From a little more than one in 10 in 2000, the number of Americans 65 and older will increase to nearly one in five in 2030. The population 85 and over will more than double over just the next decade.
So, three questions:
Where will they live? Half of those 65 and older have incomes of less than $20,000, with meager savings. The shortage of affordable housing is already critical.
How will we afford their health care? Along with greater medical needs, aging brings reduced mobility and thus more obstacles in getting to the doctor. As a result, many entirely manageable conditions end up with a 911 call and an emergency room visit. The taxpayers and those paying the premiums for private insurance wind up footing the bill.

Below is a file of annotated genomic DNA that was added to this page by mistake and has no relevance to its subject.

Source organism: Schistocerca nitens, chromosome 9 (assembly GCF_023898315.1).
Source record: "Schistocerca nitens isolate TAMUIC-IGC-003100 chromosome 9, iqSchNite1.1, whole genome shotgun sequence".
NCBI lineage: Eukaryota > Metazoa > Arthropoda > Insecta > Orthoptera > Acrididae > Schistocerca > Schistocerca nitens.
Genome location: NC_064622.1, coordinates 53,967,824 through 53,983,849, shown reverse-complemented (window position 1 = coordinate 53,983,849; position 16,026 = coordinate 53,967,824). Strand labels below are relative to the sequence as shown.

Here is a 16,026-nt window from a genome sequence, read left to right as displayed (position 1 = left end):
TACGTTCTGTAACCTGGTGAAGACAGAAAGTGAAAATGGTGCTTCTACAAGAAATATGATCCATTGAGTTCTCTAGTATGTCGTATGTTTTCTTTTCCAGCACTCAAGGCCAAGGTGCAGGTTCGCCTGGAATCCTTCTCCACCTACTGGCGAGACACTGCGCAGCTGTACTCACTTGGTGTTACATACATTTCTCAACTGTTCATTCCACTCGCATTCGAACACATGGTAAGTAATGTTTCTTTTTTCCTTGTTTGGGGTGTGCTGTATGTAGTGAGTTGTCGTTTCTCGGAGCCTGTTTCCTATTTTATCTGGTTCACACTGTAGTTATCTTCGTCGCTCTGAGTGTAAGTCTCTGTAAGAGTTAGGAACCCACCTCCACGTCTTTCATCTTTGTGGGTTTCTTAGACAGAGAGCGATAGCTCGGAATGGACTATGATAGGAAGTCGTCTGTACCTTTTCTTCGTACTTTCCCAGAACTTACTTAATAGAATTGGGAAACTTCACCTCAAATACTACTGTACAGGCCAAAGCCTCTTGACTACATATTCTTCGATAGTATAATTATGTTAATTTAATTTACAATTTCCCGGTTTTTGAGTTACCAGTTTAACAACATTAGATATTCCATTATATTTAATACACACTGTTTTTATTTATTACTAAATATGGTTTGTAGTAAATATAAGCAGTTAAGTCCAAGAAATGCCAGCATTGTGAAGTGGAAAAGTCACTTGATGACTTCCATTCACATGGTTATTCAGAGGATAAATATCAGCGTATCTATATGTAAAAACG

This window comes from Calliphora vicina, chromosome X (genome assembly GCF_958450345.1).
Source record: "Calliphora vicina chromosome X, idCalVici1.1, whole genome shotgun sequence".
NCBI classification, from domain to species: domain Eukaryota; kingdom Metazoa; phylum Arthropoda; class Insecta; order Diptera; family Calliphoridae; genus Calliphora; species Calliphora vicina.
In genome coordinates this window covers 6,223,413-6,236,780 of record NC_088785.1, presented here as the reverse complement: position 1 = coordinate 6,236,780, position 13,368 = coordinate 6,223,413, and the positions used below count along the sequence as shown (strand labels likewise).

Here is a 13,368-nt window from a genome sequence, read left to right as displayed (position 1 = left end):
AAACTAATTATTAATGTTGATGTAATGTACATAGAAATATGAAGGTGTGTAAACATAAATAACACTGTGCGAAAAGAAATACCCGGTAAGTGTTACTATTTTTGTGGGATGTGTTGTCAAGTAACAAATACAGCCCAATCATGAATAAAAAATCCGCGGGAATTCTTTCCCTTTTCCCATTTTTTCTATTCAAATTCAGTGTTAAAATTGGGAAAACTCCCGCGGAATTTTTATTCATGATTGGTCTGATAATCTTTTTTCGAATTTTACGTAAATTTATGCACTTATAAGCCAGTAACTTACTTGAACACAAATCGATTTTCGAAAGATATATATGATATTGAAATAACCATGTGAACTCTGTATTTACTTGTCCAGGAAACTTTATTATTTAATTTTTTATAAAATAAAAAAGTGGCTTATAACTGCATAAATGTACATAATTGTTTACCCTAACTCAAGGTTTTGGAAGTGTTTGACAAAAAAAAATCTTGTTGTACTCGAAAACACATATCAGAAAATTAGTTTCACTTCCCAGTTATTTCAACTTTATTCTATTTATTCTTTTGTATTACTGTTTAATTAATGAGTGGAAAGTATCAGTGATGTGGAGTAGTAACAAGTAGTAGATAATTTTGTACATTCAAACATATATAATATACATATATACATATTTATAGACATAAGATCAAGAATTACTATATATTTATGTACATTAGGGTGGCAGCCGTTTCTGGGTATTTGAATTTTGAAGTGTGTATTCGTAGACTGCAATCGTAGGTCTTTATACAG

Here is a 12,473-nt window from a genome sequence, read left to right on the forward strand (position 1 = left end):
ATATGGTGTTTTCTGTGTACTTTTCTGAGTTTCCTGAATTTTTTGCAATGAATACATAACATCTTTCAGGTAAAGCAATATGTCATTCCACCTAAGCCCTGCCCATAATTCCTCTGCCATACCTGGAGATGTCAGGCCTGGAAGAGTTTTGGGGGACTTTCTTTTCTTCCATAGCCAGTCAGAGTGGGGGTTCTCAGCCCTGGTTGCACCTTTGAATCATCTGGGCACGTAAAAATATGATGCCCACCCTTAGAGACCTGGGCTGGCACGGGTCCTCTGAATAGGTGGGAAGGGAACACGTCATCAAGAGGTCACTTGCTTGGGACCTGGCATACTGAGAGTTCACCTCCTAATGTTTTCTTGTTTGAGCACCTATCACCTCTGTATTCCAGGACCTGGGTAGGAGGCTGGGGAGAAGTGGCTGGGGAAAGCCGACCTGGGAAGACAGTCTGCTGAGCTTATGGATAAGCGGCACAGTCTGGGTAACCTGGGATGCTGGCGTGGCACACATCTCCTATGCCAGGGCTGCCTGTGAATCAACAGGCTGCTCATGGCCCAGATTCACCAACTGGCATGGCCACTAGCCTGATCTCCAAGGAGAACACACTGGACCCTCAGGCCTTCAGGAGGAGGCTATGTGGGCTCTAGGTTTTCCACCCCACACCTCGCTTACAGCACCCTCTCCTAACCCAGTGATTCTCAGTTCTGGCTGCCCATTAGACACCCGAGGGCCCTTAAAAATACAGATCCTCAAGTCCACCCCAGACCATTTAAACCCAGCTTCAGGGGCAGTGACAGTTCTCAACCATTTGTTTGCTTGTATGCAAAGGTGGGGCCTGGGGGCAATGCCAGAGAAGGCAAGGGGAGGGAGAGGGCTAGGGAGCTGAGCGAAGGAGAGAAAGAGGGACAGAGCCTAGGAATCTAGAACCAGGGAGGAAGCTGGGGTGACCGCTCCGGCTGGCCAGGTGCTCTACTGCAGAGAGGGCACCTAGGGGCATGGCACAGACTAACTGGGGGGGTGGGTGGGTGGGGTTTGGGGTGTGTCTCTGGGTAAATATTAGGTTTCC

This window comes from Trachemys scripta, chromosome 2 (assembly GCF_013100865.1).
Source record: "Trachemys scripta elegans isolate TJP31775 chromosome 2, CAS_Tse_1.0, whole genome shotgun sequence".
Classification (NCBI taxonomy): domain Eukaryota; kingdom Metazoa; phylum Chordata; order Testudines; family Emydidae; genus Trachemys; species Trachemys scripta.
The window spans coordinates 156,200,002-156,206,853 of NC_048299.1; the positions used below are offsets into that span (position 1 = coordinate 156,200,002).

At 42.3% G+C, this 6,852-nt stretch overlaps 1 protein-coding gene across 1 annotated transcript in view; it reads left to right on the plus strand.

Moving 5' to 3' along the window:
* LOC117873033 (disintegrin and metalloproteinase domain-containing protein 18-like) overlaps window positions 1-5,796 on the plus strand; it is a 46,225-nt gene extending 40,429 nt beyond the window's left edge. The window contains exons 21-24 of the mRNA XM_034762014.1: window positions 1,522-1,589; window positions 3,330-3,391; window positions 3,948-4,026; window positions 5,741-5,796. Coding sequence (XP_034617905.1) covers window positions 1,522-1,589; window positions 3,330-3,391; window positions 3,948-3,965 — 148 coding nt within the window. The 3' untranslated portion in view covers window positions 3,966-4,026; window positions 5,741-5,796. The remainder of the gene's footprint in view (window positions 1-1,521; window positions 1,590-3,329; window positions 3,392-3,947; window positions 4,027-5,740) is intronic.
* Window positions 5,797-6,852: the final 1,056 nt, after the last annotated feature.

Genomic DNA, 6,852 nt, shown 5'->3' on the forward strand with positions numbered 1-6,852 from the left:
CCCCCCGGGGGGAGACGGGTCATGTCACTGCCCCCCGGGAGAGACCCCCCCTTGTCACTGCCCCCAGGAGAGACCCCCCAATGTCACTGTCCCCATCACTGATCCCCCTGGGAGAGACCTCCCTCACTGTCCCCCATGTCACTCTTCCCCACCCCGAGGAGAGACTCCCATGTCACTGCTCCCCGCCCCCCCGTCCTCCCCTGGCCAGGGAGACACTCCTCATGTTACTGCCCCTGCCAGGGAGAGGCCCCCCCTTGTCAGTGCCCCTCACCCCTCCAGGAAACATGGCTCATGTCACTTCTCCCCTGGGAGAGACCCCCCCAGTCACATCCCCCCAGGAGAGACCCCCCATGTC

Finally, how can these older adults achieve a decent quality of life? Many will live alone, their health compromised by the debilitating effects of isolation.
All these questions are particularly relevant in the St. Louis area because we skew slightly older than the nation. In addressing the demographic tsunami, it would behoove our region to lead.